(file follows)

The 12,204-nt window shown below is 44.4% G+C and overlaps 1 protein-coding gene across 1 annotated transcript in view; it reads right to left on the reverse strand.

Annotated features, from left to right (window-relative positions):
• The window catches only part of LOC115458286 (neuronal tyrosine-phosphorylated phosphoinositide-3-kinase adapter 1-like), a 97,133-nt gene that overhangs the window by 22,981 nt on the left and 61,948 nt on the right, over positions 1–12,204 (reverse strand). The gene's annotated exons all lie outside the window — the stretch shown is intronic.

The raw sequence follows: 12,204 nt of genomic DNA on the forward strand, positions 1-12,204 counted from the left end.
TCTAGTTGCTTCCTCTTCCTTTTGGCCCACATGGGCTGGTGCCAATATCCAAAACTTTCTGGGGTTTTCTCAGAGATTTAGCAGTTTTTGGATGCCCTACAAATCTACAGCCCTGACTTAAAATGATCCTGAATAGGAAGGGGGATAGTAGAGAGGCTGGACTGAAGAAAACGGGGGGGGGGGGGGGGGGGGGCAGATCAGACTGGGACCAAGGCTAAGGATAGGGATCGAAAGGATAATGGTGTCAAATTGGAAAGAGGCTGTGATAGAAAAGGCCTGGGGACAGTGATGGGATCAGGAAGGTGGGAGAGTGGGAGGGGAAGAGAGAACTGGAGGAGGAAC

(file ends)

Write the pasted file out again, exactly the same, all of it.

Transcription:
The 12,204-nt window shown below is 44.4% G+C and overlaps 1 protein-coding gene across 1 annotated transcript in view; it reads right to left on the reverse strand.

Annotated features, from left to right (window-relative positions):
• The window catches only part of LOC115458286 (neuronal tyrosine-phosphorylated phosphoinositide-3-kinase adapter 1-like), a 97,133-nt gene that overhangs the window by 22,981 nt on the left and 61,948 nt on the right, over positions 1–12,204 (reverse strand). The gene's annotated exons all lie outside the window — the stretch shown is intronic.

The raw sequence follows: 12,204 nt of genomic DNA on the forward strand, positions 1-12,204 counted from the left end.
TCTAGTTGCTTCCTCTTCCTTTTGGCCCACATGGGCTGGTGCCAATATCCAAAACTTTCTGGGGTTTTCTCAGAGATTTAGCAGTTTTTGGATGCCCTACAAATCTACAGCCCTGACTTAAAATGATCCTGAATAGGAAGGGGGATAGTAGAGAGGCTGGACTGAAGAAAACGGGGGGGGGGGGGGGGGGGGGCAGATCAGACTGGGACCAAGGCTAAGGATAGGGATCGAAAGGATAATGGTGTCAAATTGGAAAGAGGCTGTGATAGAAAAGGCCTGGGGACAGTGATGGGATCAGGAAGGTGGGAGAGTGGGAGGGGAAGAGAGAACTGGAGGAGGAAC